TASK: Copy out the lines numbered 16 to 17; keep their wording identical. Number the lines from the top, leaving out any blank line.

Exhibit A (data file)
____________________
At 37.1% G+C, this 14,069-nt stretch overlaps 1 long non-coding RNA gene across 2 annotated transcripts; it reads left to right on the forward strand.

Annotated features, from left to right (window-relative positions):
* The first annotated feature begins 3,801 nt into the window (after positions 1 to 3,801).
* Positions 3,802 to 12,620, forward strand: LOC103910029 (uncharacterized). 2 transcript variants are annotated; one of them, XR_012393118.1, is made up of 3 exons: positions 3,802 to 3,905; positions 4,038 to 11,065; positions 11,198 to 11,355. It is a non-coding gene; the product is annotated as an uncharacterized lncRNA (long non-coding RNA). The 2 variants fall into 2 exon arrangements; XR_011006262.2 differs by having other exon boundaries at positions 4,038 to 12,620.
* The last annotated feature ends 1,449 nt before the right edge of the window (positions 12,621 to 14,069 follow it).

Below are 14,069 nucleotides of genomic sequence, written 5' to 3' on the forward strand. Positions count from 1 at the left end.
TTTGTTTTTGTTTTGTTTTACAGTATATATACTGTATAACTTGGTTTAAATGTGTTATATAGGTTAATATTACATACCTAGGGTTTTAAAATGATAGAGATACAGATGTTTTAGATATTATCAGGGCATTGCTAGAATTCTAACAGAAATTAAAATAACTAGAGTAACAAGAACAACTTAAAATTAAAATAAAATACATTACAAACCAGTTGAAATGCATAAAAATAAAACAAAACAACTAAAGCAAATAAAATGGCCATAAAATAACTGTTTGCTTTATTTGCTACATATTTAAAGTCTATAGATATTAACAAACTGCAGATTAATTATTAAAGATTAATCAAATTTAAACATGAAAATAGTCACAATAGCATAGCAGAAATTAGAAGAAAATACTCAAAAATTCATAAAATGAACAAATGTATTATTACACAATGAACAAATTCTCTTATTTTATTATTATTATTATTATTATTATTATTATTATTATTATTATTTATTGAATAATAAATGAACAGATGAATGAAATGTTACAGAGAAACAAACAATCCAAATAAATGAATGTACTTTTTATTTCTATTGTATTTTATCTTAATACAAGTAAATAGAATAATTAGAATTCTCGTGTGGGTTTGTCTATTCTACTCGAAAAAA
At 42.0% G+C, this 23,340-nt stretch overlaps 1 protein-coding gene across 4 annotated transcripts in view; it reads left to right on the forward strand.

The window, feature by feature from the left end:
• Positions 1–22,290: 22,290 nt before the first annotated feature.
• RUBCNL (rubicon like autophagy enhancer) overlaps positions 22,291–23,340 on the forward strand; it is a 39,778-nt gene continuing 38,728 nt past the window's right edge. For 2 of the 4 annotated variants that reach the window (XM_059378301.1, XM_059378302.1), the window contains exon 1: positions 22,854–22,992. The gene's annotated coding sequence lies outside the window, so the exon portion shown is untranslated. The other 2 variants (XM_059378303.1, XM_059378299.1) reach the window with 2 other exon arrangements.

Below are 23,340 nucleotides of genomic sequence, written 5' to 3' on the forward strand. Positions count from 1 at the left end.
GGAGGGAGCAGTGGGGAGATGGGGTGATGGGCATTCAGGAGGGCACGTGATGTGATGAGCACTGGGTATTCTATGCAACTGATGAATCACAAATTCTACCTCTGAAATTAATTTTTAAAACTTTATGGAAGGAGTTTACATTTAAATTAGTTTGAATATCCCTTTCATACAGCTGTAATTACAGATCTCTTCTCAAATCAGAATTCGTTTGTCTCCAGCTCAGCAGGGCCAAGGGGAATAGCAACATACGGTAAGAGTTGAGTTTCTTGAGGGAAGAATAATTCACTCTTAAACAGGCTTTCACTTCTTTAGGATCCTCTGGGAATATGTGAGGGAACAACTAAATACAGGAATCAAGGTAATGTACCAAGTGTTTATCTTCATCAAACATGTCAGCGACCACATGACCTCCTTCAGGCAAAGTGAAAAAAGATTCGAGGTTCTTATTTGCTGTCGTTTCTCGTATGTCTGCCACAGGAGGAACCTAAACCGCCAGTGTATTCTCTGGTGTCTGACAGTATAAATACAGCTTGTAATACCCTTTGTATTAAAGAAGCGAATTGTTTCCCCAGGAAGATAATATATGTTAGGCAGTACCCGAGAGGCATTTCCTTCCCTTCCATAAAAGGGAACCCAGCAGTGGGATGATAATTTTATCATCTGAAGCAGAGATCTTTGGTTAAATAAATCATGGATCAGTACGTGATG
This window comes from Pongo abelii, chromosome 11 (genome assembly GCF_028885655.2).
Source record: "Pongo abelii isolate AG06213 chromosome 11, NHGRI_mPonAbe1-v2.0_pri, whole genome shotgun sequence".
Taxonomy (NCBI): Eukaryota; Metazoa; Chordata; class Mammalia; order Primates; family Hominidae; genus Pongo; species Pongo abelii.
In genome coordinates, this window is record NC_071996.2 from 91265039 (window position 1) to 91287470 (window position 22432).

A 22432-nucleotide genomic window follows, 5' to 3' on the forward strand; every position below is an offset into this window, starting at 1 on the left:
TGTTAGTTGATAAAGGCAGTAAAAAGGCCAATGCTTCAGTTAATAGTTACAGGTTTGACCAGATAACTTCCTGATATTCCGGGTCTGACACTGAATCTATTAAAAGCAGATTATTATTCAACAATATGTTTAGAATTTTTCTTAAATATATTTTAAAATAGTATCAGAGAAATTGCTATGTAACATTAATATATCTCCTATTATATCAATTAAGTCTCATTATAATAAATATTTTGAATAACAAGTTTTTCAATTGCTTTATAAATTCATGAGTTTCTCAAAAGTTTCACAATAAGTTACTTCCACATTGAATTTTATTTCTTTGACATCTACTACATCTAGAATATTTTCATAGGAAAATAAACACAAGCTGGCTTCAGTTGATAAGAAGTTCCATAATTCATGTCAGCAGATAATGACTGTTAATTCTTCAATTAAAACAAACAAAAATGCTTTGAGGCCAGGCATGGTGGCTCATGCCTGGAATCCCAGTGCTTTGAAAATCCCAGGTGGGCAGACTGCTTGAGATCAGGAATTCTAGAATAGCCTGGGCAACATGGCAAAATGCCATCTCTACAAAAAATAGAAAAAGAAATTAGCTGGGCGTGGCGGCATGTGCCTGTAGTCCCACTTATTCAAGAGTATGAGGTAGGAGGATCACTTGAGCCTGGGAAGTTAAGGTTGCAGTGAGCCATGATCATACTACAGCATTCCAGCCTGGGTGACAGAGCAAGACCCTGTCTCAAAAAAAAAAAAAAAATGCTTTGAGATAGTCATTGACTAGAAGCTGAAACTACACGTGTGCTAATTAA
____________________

Taxonomy (NCBI): Eukaryota; Metazoa; Chordata; class Mammalia; order Primates; family Hominidae; genus Pongo; species Pongo abelii.
In genome coordinates, this window is record NC_071996.2 from 91265039 (window position 1) to 91287470 (window position 22432).